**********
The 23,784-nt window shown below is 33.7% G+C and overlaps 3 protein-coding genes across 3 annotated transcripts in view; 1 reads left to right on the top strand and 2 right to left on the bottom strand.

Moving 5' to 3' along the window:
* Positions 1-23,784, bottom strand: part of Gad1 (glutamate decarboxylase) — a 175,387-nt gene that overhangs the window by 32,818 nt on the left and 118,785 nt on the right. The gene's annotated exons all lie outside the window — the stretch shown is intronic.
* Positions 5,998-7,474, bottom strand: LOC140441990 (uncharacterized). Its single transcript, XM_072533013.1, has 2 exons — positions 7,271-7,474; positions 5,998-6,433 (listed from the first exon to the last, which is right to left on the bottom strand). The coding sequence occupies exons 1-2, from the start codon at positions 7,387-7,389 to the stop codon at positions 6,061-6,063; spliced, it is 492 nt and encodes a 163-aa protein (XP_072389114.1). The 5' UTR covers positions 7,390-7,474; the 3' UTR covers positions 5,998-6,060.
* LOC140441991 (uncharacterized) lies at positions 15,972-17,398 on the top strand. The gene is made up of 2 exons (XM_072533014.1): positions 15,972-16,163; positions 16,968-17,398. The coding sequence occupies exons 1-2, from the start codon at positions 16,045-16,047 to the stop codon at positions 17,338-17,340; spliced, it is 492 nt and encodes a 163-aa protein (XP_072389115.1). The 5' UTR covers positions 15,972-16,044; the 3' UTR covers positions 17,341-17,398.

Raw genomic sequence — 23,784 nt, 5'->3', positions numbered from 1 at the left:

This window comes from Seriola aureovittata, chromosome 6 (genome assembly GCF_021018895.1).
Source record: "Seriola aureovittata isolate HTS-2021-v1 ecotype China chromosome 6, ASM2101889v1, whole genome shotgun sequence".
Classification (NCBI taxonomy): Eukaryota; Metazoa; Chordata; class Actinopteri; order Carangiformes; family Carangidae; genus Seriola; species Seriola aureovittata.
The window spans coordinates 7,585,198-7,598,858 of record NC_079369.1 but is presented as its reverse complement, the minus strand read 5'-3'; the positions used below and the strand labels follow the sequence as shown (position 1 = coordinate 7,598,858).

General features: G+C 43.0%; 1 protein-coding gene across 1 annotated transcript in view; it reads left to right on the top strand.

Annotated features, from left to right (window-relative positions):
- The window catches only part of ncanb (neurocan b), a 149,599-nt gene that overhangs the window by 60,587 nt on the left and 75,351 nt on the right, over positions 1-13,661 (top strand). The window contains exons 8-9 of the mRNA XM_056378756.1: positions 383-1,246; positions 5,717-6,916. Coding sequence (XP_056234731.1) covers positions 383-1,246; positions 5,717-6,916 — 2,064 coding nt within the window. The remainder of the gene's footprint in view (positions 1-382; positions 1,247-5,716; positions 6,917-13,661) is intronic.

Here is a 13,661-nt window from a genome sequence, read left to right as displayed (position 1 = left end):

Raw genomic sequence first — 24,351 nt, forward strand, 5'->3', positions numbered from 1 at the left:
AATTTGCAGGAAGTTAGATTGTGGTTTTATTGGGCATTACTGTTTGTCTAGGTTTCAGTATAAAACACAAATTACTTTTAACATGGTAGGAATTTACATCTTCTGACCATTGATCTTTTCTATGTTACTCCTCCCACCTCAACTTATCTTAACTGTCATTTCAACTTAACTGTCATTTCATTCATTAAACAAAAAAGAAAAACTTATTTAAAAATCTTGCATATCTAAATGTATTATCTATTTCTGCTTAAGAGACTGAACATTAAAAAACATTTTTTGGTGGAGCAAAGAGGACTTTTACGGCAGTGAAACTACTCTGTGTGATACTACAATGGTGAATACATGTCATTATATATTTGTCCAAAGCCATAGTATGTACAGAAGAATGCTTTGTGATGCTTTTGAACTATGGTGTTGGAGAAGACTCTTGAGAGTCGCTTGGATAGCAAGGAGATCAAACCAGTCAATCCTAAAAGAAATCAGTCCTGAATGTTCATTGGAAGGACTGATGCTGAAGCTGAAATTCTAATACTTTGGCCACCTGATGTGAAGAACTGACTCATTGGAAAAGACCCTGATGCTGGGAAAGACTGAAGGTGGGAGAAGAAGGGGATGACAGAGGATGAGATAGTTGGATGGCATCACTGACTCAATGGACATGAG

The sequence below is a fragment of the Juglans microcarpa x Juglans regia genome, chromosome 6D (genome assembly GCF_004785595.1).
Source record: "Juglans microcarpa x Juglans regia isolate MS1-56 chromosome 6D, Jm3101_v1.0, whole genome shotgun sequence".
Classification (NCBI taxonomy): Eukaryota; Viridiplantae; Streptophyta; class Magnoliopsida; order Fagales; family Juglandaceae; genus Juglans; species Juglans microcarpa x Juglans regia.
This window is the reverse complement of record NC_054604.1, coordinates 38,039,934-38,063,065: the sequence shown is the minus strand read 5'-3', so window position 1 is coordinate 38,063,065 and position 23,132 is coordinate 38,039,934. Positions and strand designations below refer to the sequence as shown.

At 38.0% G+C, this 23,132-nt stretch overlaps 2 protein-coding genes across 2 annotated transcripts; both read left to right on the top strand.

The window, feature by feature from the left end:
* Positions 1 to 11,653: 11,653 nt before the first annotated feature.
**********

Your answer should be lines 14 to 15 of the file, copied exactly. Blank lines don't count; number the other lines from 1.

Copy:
Here is a 13,661-nt window from a genome sequence, read left to right as displayed (position 1 = left end):

Raw genomic sequence first — 24,351 nt, forward strand, 5'->3', positions numbered from 1 at the left: